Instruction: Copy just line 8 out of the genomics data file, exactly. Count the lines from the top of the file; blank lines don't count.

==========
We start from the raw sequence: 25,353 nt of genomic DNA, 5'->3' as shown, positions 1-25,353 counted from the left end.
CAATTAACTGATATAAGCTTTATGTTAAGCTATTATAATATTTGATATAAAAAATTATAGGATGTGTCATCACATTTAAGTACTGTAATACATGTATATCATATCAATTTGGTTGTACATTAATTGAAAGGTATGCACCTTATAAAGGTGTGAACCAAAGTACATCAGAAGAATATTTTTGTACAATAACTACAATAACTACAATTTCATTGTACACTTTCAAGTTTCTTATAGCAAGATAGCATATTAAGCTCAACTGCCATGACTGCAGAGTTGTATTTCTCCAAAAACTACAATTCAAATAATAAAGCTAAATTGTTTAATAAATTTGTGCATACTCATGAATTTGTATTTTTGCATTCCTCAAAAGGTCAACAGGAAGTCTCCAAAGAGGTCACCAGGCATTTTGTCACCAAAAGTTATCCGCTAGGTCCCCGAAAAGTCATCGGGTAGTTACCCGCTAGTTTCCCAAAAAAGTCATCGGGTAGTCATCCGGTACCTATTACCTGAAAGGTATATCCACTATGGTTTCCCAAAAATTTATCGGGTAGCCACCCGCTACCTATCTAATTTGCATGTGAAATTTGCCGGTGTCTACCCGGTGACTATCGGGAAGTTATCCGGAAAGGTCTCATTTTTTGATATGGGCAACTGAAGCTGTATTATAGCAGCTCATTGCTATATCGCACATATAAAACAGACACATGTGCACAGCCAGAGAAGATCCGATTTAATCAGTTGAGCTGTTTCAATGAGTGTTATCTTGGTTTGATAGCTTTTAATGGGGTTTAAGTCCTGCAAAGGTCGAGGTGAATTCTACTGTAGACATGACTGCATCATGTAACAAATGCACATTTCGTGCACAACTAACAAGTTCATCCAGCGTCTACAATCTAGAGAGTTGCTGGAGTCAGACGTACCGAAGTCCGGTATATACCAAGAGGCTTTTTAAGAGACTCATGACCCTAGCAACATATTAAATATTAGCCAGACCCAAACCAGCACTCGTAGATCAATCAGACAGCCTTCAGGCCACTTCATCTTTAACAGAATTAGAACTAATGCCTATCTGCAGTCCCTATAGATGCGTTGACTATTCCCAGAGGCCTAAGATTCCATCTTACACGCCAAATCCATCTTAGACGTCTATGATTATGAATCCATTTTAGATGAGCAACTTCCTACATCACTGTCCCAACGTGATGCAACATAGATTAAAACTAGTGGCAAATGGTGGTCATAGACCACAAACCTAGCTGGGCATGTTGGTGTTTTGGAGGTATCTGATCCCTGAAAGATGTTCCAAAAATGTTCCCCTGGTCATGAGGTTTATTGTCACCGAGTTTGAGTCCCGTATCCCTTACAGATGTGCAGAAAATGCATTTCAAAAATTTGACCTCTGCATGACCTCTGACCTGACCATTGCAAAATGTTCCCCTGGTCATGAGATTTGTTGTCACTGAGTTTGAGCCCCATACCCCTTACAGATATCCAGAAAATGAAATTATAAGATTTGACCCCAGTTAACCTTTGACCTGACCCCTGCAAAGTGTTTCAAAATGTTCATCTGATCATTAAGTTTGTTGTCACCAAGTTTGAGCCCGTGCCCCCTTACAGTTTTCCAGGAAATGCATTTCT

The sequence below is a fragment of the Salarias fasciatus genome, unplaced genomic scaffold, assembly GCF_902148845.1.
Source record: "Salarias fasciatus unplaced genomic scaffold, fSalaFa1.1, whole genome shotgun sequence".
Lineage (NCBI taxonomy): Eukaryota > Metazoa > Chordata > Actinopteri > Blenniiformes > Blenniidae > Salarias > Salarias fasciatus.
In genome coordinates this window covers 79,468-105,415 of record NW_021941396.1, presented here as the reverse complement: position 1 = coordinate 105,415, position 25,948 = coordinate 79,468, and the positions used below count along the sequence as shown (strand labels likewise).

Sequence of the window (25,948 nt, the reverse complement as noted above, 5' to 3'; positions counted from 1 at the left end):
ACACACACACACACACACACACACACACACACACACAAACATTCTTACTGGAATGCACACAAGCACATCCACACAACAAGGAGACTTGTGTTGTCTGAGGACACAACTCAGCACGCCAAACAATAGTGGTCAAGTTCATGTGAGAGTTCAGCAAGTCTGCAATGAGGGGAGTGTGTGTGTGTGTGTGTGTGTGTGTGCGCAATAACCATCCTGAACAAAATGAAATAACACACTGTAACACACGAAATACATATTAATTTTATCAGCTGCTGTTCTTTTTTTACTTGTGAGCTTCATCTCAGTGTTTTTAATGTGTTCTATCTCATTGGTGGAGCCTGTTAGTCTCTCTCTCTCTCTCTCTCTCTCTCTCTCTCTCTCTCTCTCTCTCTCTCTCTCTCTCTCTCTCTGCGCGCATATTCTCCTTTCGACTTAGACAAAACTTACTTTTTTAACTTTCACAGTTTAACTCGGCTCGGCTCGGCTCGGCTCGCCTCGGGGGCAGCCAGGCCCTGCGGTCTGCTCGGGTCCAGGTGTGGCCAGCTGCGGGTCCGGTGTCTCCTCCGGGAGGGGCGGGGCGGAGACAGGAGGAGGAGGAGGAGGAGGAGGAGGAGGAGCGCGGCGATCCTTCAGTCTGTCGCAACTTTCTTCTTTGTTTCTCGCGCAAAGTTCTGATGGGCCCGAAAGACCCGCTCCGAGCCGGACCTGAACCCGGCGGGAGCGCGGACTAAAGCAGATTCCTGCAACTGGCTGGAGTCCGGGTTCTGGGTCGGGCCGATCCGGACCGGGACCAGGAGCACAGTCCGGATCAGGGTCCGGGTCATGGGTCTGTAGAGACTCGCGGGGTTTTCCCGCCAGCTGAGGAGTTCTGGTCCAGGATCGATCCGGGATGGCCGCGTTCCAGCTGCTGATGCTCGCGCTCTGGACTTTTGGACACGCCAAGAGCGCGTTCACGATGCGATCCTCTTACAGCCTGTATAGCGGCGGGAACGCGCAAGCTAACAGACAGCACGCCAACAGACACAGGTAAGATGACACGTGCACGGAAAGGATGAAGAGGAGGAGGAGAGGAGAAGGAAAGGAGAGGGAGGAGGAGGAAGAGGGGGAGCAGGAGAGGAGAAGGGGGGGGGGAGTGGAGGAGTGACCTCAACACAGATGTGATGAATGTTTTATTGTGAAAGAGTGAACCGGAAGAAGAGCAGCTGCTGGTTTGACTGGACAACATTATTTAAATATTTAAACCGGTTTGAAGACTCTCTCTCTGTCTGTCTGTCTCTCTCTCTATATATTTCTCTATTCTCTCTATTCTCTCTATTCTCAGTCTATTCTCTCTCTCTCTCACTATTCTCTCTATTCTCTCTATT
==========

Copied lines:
ACACACACACACACACACACACACACACACACACACAAACATTCTTACTGGAATGCACACAAGCACATCCACACAACAAGGAGACTTGTGTTGTCTGAGGACACAACTCAGCACGCCAAACAATAGTGGTCAAGTTCATGTGAGAGTTCAGCAAGTCTGCAATGAGGGGAGTGTGTGTGTGTGTGTGTGTGTGTGTGCGCAATAACCATCCTGAACAAAATGAAATAACACACTGTAACACACGAAATACATATTAATTTTATCAGCTGCTGTTCTTTTTTTACTTGTGAGCTTCATCTCAGTGTTTTTAATGTGTTCTATCTCATTGGTGGAGCCTGTTAGTCTCTCTCTCTCTCTCTCTCTCTCTCTCTCTCTCTCTCTCTCTCTCTCTCTCTCTCTCTCTCTCTGCGCGCATATTCTCCTTTCGACTTAGACAAAACTTACTTTTTTAACTTTCACAGTTTAACTCGGCTCGGCTCGGCTCGGCTCGCCTCGGGGGCAGCCAGGCCCTGCGGTCTGCTCGGGTCCAGGTGTGGCCAGCTGCGGGTCCGGTGTCTCCTCCGGGAGGGGCGGGGCGGAGACAGGAGGAGGAGGAGGAGGAGGAGGAGGAGGAGCGCGGCGATCCTTCAGTCTGTCGCAACTTTCTTCTTTGTTTCTCGCGCAAAGTTCTGATGGGCCCGAAAGACCCGCTCCGAGCCGGACCTGAACCCGGCGGGAGCGCGGACTAAAGCAGATTCCTGCAACTGGCTGGAGTCCGGGTTCTGGGTCGGGCCGATCCGGACCGGGACCAGGAGCACAGTCCGGATCAGGGTCCGGGTCATGGGTCTGTAGAGACTCGCGGGGTTTTCCCGCCAGCTGAGGAGTTCTGGTCCAGGATCGATCCGGGATGGCCGCGTTCCAGCTGCTGATGCTCGCGCTCTGGACTTTTGGACACGCCAAGAGCGCGTTCACGATGCGATCCTCTTACAGCCTGTATAGCGGCGGGAACGCGCAAGCTAACAGACAGCACGCCAACAGACACAGGTAAGATGACACGTGCACGGAAAGGATGAAGAGGAGGAGGAGAGGAGAAGGAAAGGAGAGGGAGGAGGAGGAAGAGGGGGAGCAGGAGAGGAGAAGGGGGGGGGGAGTGGAGGAGTGACCTCAACACAGATGTGATGAATGTTTTATTGTGAAAGAGTGAACCGGAAGAAGAGCAGCTGCTGGTTTGACTGGACAACATTATTTAAATATTTAAACCGGTTTGAAGACTCTCTCTCTGTCTGTCTGTCTCTCTCTCTATATATTTCTCTATTCTCTCTATTCTCTCTATTCTCAGTCTATTCTCTCTCTCTCTCACTATTCTCTCTATTCTCTCTATT